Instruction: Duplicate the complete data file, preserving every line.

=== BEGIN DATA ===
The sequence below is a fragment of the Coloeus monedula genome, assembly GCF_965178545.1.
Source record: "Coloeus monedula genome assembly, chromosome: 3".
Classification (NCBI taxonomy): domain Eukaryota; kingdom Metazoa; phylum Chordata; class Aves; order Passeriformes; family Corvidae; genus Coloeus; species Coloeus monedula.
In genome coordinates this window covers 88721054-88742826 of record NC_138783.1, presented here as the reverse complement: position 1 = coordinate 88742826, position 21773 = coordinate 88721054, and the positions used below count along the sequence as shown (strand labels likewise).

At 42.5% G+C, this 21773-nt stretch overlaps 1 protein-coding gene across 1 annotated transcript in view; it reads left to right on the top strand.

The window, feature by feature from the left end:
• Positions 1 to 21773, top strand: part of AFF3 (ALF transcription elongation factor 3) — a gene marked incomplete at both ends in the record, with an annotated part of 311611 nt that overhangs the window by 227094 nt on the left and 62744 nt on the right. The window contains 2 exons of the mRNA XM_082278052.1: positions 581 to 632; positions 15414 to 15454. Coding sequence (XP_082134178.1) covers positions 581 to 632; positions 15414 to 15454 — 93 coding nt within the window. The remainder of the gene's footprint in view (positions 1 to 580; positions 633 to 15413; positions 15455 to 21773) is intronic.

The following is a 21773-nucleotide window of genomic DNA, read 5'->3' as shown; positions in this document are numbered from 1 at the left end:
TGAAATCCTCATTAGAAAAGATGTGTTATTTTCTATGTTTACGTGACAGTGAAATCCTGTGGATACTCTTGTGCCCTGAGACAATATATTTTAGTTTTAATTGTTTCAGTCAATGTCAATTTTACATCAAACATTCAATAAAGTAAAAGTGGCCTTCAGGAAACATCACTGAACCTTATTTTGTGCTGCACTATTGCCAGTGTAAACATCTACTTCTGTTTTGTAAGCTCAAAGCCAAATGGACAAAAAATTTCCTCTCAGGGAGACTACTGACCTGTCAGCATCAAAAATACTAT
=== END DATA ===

The sequence below is a fragment of the Coloeus monedula genome, assembly GCF_965178545.1.
Source record: "Coloeus monedula genome assembly, chromosome: 3".
Classification (NCBI taxonomy): domain Eukaryota; kingdom Metazoa; phylum Chordata; class Aves; order Passeriformes; family Corvidae; genus Coloeus; species Coloeus monedula.
In genome coordinates this window covers 88721054-88742826 of record NC_138783.1, presented here as the reverse complement: position 1 = coordinate 88742826, position 21773 = coordinate 88721054, and the positions used below count along the sequence as shown (strand labels likewise).

At 42.5% G+C, this 21773-nt stretch overlaps 1 protein-coding gene across 1 annotated transcript in view; it reads left to right on the top strand.

The window, feature by feature from the left end:
• Positions 1 to 21773, top strand: part of AFF3 (ALF transcription elongation factor 3) — a gene marked incomplete at both ends in the record, with an annotated part of 311611 nt that overhangs the window by 227094 nt on the left and 62744 nt on the right. The window contains 2 exons of the mRNA XM_082278052.1: positions 581 to 632; positions 15414 to 15454. Coding sequence (XP_082134178.1) covers positions 581 to 632; positions 15414 to 15454 — 93 coding nt within the window. The remainder of the gene's footprint in view (positions 1 to 580; positions 633 to 15413; positions 15455 to 21773) is intronic.

The following is a 21773-nucleotide window of genomic DNA, read 5'->3' as shown; positions in this document are numbered from 1 at the left end:
TGAAATCCTCATTAGAAAAGATGTGTTATTTTCTATGTTTACGTGACAGTGAAATCCTGTGGATACTCTTGTGCCCTGAGACAATATATTTTAGTTTTAATTGTTTCAGTCAATGTCAATTTTACATCAAACATTCAATAAAGTAAAAGTGGCCTTCAGGAAACATCACTGAACCTTATTTTGTGCTGCACTATTGCCAGTGTAAACATCTACTTCTGTTTTGTAAGCTCAAAGCCAAATGGACAAAAAATTTCCTCTCAGGGAGACTACTGACCTGTCAGCATCAAAAATACTAT